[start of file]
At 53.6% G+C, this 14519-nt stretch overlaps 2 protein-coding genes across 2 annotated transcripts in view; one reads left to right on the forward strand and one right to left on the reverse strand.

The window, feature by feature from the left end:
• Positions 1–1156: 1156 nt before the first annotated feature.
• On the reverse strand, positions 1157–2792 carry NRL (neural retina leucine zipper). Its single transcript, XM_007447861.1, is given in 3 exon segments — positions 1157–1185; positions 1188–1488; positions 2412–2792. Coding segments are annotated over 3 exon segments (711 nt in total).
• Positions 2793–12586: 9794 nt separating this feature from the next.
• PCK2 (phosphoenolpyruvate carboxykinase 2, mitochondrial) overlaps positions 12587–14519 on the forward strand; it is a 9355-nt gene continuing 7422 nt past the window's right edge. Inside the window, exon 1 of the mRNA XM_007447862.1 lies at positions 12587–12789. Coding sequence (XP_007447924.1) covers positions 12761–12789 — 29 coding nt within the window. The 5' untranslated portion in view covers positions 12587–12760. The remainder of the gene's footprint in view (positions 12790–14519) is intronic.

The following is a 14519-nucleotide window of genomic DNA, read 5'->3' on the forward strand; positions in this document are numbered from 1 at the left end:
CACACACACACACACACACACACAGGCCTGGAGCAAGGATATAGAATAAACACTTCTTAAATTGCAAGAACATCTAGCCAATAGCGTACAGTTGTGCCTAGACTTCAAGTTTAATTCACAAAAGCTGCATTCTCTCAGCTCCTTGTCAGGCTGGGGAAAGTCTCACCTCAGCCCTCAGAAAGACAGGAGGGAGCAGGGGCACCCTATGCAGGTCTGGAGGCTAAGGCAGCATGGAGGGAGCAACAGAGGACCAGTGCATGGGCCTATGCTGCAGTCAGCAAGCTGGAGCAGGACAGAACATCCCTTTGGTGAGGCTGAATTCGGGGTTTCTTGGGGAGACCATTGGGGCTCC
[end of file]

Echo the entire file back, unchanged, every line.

At 53.6% G+C, this 14519-nt stretch overlaps 2 protein-coding genes across 2 annotated transcripts in view; one reads left to right on the forward strand and one right to left on the reverse strand.

The window, feature by feature from the left end:
• Positions 1–1156: 1156 nt before the first annotated feature.
• On the reverse strand, positions 1157–2792 carry NRL (neural retina leucine zipper). Its single transcript, XM_007447861.1, is given in 3 exon segments — positions 1157–1185; positions 1188–1488; positions 2412–2792. Coding segments are annotated over 3 exon segments (711 nt in total).
• Positions 2793–12586: 9794 nt separating this feature from the next.
• PCK2 (phosphoenolpyruvate carboxykinase 2, mitochondrial) overlaps positions 12587–14519 on the forward strand; it is a 9355-nt gene continuing 7422 nt past the window's right edge. Inside the window, exon 1 of the mRNA XM_007447862.1 lies at positions 12587–12789. Coding sequence (XP_007447924.1) covers positions 12761–12789 — 29 coding nt within the window. The 5' untranslated portion in view covers positions 12587–12760. The remainder of the gene's footprint in view (positions 12790–14519) is intronic.

The following is a 14519-nucleotide window of genomic DNA, read 5'->3' on the forward strand; positions in this document are numbered from 1 at the left end:
CACACACACACACACACACACACAGGCCTGGAGCAAGGATATAGAATAAACACTTCTTAAATTGCAAGAACATCTAGCCAATAGCGTACAGTTGTGCCTAGACTTCAAGTTTAATTCACAAAAGCTGCATTCTCTCAGCTCCTTGTCAGGCTGGGGAAAGTCTCACCTCAGCCCTCAGAAAGACAGGAGGGAGCAGGGGCACCCTATGCAGGTCTGGAGGCTAAGGCAGCATGGAGGGAGCAACAGAGGACCAGTGCATGGGCCTATGCTGCAGTCAGCAAGCTGGAGCAGGACAGAACATCCCTTTGGTGAGGCTGAATTCGGGGTTTCTTGGGGAGACCATTGGGGCTCC